Little Lake Theatre’s production of Wonder of the World is a zany madcap comedy populated by characters who are just a bit off center. What is normal these days?
As the play opens, a young woman from Brooklyn named Cass is preparing to leave her husband Kip. She has recently discovered his collection of Barbie heads while arranging his sweater drawer and he confesses to an unusual sexual fetish,
Kip arrives home unexpectedly with a surprise make-up gift of trout aspic for lunch. Through the course of rapid-fire zany “I’m leaving”, “Please don’t” banter, it becomes quite obvious these two characters are at the opposite end of the spectrum in just about every aspect of their public and private lives.
After she disentangles herself from Kip, Cass hops a bus to Niagara Falls in search of freedom, enlightenment and a chance to check off a few items from her voluminous personal bucket list. On the bus, she winds up sitting next to Lois, a suicidal alcoholic with a barrel. She is on her way to the Falls and one can easily guess why.
Cass has the boundless energy and inquisitiveness of a puppy which is the last thing the alcohol infused Lois needs. However, lunch in the form of trout aspic wins her over and they bond. Next scene, they are sharing a hotel room at the Falls, complete with the mother lode of a well-stocked mini bar. Lois is pleased.
In order to research how the barrel-over-the-falls thing might work for Lois, she and Cass decide to take a trip on the “Maid of the Mist”. Here we meet an older couple Karla and Glen (hold that thought) and Mike, the handsome widower tour boat captain. After meeting Mike, Cass decides to check off an item from her list by sleeping with a ship’s Captain.
Turns out Karla and Glen are a pair of bickering and bumbling private detectives hired by Kip to track down Cass. In reality, they are really just down on their luck yarn shop owners who decide to be detectives to make a few bucks.
Just to round out the fun, there is a woman on the boat who has lost her hair , a helicopter pilot who drinks while flying, three waitresses at three different themed restaurants and a clown therapist on parole.
Wonder of the World was written by David Lindsay-Abaire who previously wrote Fuddy Meers. Both works show off his madcap imagination and snappy dialogue writing style.
The ensemble cast is led by Elizabeth Glyptis who plays Cass to perfection as a delightful victim of unfocused ADD whose words careen out of her mouth with little connection between thoughts or sentences for that matter.
Jacob Wadsworth portrayal of Kip leans towards that of a gay man, which further reinforces the inherent incompatibility of Cass and Kip as a married couple. His opening scene begging Cass to not leave him is a bit over the top, not quite as hysterical as was perhaps intended. Wadsworth demonstrates good comedic timing skills in his portrayal.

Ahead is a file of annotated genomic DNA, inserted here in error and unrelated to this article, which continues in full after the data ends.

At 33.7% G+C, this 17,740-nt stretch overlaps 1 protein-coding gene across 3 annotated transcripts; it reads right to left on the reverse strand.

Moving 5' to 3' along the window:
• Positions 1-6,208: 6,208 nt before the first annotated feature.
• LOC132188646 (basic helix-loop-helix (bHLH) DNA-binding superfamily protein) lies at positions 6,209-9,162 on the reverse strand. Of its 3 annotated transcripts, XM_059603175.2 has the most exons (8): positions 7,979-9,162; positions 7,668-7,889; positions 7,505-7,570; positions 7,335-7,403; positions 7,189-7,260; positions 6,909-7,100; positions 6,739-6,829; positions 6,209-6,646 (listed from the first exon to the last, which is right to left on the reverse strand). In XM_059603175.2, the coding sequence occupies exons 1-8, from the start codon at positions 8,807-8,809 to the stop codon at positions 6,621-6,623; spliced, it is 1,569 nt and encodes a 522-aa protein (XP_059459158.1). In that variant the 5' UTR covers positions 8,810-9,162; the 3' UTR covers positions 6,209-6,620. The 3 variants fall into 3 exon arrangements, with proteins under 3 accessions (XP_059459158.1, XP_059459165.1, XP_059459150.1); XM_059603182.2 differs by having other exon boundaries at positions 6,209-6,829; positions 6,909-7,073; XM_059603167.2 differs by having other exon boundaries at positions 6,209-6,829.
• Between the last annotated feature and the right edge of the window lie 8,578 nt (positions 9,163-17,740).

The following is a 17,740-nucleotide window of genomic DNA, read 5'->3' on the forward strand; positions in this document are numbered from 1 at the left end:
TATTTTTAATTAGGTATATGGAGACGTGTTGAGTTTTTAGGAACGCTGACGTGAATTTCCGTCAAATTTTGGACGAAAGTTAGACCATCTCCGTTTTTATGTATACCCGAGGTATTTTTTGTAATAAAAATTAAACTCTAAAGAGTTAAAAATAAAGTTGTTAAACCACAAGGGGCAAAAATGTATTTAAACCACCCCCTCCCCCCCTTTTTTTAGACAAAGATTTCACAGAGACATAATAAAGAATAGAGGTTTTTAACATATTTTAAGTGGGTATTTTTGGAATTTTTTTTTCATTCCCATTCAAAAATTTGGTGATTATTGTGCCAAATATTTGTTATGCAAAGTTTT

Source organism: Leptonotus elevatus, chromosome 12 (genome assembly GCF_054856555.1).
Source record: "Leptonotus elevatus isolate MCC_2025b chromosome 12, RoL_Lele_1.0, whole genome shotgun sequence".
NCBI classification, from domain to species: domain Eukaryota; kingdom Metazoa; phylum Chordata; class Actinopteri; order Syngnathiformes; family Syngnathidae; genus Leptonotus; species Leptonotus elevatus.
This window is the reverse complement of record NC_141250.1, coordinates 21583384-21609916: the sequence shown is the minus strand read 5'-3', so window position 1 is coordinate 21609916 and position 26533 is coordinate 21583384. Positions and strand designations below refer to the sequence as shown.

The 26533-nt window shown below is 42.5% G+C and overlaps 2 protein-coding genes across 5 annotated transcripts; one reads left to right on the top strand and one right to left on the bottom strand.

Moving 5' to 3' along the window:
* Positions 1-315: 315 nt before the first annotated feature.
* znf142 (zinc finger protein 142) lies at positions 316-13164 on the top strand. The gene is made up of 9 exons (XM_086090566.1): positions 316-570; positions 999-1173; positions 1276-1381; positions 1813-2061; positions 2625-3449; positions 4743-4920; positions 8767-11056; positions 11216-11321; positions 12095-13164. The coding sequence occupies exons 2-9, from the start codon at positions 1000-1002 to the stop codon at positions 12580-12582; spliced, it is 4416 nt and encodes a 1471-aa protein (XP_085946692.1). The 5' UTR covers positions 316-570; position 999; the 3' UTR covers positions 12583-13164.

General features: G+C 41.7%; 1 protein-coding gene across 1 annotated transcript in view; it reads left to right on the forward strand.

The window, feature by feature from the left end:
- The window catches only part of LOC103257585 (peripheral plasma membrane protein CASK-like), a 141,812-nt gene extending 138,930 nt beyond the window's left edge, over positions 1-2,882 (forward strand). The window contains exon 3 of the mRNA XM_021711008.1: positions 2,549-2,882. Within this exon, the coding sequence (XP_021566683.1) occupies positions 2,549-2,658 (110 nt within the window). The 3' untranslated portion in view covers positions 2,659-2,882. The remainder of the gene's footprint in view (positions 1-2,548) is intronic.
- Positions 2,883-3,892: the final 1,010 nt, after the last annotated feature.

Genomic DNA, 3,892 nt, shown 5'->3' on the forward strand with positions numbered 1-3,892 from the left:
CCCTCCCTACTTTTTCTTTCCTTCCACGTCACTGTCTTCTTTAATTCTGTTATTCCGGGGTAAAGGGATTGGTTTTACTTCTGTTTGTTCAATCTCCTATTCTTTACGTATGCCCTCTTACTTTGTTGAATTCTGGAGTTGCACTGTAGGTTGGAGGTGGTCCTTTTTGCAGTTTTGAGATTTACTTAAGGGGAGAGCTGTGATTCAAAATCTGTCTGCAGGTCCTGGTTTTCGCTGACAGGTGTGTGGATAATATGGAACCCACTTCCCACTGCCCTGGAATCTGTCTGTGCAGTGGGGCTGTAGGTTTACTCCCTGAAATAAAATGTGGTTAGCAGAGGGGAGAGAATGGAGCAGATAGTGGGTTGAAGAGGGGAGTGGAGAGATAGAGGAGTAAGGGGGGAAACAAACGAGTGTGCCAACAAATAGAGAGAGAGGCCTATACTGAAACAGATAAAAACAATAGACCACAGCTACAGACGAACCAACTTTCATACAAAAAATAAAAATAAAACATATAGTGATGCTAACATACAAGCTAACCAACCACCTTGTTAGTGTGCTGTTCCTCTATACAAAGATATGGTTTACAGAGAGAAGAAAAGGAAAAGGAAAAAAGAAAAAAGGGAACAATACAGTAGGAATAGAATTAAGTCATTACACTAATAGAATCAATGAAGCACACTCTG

You would not necessarily expect an alcoholic on a bender to be the sane one of the group, but Leah Hillgrove’s portrayal of Lois provides a breath of relative calm and draws in our sympathies. The scene with Cass and Lois on the bus is just perfection. Her facial expressions are subtle and spot on.
David Hoffman as Glen and Marianne Shaffer as Karla, are the down and out yarn shop owners turned detectives. They perfectly portray the long-married couple. The scene where they are searching the girl’s hotel room as Glen can’t keep his mouth shut and Karla tries her best to stifle him was delightful.
Captain Mike, played by Arjun Kumar, is probably the most “normal” character in the show. There was a missed comedic opportunity as Cass was trying to seduce him in the wheelhouse of the “Maid of the Mist”.
Renee Ruzzi-Kern plays the other six characters, the best of which is the “who cares it’s just another flight over the Falls” helicopter pilot. She is also the Clown Therapist, which is a challenge to draw our attention late in the show with all these other crazy people on stage.
Physical comedy is not easy to pull off yet Director Jena Oberg brings the ensemble together quite effectively. The show is complex in its staging with multiple scene locations and her experience with Little Lakes in-the-round stage pays off.
Little Lake’s veteran Prop Master Pam Pasternak once again demonstrates her gift of creating effective settings with no scenery, just props. Program credit is not given for lighting or sound design, but both were quite effective in setting the mood of the scenes. On opening night, the run crew was spot on with their cues. Kudo’s to Technical Director Andrew Seay.
Cass’s journey of enlightenment on the way out of her marriage and into the Falls brought joy and smiles to the audience, to the point of people almost falling out of their seats with laughter, a perfect escape for a hot summer night.
Wonder of the World at the Little Lake Theatre, 500 Lakeside Drive, Canonsburg, PA 15317. Performances on July 21st & 22nd , 27th to 30th and August 1st to 3rd.
For tickets visit http://www.littlelake.org/box-office/ or call 724-745-6300
Special thanks to Little Lake for the complimentary tickets. Photos courtesy of James Orr.
Categories: Archived Reviews